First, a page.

japanese potato salad

i love it when i’m reminded of a dish i haven’t had in a while. today, gf asked me if i knew a recipe for a japanese style potato salad and it made me happy. my mom made this when i was young and i remember how much i loved it.

american-style potato salad is usually soft and smooth but japanese-style potato salad has a nice crunch from the cucumber and the carrot. if you haven’t tried this before, give it a try – it is both creamy, crunchy and delicious!


  • 3 medium boiling (firm) potatoes, well scrubbed
  • 1 small carrot
  • 1 seedless cucumber, preferably kirby
  • 1 small onion
  • 1 egg
  • sea salt and pepper, to taste
  • 3/4 to 1 cup of mayonnaise, Japanese or homemade preferred (see notes below)


Boil the potatoes in their skins until tender (you can poke a skewer through one without any resistance). Boil the carrot, unpeeled, in the same pot but remove when it has a little crunch. Boil the egg until hard boiled at the same time.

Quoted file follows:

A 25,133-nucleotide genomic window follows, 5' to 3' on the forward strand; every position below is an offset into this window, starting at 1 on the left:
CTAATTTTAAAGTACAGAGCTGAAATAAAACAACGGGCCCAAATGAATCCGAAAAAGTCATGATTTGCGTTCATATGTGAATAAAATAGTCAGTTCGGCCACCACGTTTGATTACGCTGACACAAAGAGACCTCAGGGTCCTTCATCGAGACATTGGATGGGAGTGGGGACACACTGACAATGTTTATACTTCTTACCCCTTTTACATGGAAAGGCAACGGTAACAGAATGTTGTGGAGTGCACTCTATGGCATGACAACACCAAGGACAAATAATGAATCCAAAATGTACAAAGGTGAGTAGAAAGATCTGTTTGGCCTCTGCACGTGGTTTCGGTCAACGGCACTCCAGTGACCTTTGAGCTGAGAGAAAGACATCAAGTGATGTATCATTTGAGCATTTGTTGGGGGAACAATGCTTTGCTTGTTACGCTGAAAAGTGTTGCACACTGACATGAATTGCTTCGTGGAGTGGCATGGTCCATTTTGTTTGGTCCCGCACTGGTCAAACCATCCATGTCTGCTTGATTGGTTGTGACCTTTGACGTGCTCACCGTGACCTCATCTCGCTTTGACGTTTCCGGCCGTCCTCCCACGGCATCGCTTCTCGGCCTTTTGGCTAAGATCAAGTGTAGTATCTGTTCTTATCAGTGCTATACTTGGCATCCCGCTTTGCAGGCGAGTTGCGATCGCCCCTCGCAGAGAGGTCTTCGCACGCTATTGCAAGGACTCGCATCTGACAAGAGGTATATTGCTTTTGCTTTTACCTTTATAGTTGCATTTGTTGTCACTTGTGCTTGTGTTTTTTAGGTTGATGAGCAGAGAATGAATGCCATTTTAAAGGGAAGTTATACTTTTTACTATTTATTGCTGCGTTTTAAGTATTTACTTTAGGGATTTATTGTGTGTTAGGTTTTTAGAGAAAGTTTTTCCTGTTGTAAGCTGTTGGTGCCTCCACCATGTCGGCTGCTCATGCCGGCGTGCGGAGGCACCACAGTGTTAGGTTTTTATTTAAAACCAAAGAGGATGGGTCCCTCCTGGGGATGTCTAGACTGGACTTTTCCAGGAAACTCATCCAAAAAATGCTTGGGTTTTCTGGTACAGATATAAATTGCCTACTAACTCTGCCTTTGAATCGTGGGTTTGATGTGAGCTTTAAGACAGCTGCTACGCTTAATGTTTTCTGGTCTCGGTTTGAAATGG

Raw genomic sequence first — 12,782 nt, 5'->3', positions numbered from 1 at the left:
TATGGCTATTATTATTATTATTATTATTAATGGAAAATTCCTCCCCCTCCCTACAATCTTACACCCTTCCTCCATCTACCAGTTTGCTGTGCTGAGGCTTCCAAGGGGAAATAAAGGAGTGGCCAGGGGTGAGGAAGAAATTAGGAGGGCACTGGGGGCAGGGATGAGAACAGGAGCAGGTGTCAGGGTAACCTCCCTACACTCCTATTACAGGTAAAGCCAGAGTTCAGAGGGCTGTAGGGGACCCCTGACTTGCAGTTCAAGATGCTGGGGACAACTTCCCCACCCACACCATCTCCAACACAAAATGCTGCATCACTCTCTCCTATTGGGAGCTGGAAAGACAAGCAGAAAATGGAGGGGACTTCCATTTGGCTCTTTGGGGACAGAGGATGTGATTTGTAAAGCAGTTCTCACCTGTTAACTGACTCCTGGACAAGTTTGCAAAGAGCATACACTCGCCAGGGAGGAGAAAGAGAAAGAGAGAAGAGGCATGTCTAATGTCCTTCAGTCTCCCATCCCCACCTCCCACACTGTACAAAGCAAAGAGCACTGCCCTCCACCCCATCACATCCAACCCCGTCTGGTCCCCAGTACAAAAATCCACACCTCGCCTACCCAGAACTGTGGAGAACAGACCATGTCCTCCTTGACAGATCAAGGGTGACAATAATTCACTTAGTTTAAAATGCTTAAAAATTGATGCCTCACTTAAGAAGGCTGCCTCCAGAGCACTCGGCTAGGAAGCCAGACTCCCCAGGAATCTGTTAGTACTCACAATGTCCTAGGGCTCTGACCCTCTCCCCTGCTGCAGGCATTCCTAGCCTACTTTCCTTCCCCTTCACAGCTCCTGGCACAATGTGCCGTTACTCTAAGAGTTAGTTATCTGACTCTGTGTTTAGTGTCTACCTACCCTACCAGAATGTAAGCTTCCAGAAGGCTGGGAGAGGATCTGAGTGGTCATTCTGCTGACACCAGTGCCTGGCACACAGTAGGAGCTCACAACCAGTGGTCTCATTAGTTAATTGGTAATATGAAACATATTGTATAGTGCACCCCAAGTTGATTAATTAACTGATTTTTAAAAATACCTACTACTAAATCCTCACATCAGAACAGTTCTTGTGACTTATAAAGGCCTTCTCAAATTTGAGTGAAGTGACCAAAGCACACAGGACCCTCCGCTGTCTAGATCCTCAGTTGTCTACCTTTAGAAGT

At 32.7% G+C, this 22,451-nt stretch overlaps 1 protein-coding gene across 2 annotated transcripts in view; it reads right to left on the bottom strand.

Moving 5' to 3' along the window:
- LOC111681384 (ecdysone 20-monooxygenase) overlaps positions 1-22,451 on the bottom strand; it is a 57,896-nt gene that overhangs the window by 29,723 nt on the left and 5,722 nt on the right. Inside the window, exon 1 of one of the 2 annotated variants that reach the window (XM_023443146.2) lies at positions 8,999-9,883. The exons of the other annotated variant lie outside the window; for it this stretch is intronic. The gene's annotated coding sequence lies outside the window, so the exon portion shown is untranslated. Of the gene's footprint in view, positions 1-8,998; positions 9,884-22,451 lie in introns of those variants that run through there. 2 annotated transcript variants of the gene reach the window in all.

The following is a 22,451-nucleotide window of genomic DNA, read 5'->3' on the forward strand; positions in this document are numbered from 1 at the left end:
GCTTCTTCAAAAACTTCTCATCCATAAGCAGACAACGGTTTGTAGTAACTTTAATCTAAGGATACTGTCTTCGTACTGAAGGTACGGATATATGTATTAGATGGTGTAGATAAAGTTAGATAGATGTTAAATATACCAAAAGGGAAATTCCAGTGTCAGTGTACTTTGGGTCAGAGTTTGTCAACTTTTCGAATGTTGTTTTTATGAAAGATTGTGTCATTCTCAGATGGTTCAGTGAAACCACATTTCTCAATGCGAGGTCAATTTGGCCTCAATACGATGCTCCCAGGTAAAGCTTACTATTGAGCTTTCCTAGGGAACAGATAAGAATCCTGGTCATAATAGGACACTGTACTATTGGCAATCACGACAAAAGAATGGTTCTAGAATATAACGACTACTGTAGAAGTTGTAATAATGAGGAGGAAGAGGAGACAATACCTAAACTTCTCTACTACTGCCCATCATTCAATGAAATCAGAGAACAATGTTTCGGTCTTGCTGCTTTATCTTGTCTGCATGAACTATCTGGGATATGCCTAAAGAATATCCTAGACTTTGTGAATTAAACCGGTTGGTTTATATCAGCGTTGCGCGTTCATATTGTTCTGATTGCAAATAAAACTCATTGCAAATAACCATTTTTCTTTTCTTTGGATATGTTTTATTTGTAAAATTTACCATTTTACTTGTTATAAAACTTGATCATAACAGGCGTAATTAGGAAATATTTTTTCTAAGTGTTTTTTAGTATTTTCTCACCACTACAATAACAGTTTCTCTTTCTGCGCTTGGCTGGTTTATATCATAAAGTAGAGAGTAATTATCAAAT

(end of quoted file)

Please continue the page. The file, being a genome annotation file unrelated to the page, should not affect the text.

In the meantime, slice the cucumber and the onion very thinly. Sprinkle both with a little salt, and let sit for a while (10 minutes or more) until the vegetables exude their juices. Squeeze firmly to get rid of the juices.

When the potatoes and carrot are done, drain peel them while still hot (holding each in a kitchen towel to peel them helps). Cut the potatoes into small pieces, and slice the carrot. Toss with a little salt and pepper and leave to cool.

Peel the hard boiled egg and chop up finely.

When the potatoes and carrot mixture has cooled to room temperature, mix in the cucumber, onion and egg. Mix in the mayonnaise. Cover with plastic wrap and cool in the refrigerator until serving time (ideally at least one hour).

Serve chilled.

original recipe from Just Hungry blog: Japanese Potato Salad

Blogger, Maki’s note about Japanese Mayonnaise:
The ideal mayo to use is a Japanese one of course; Kewpie Mayonnaise is classic, but there are other (and some say, better) brands too. Look for them at your local Japanese or Asian grocery store. If you make your own, use a flavor-neutral vegetable oil such as canola or safflower, not extra virgin olive oil. (“Extra Light” olive oil is fine.) Lacking access to Japanese mayonnaise or the time to make your own though, any commercial mayo will do as long as it’s not too heavy on the vinegar flavor.


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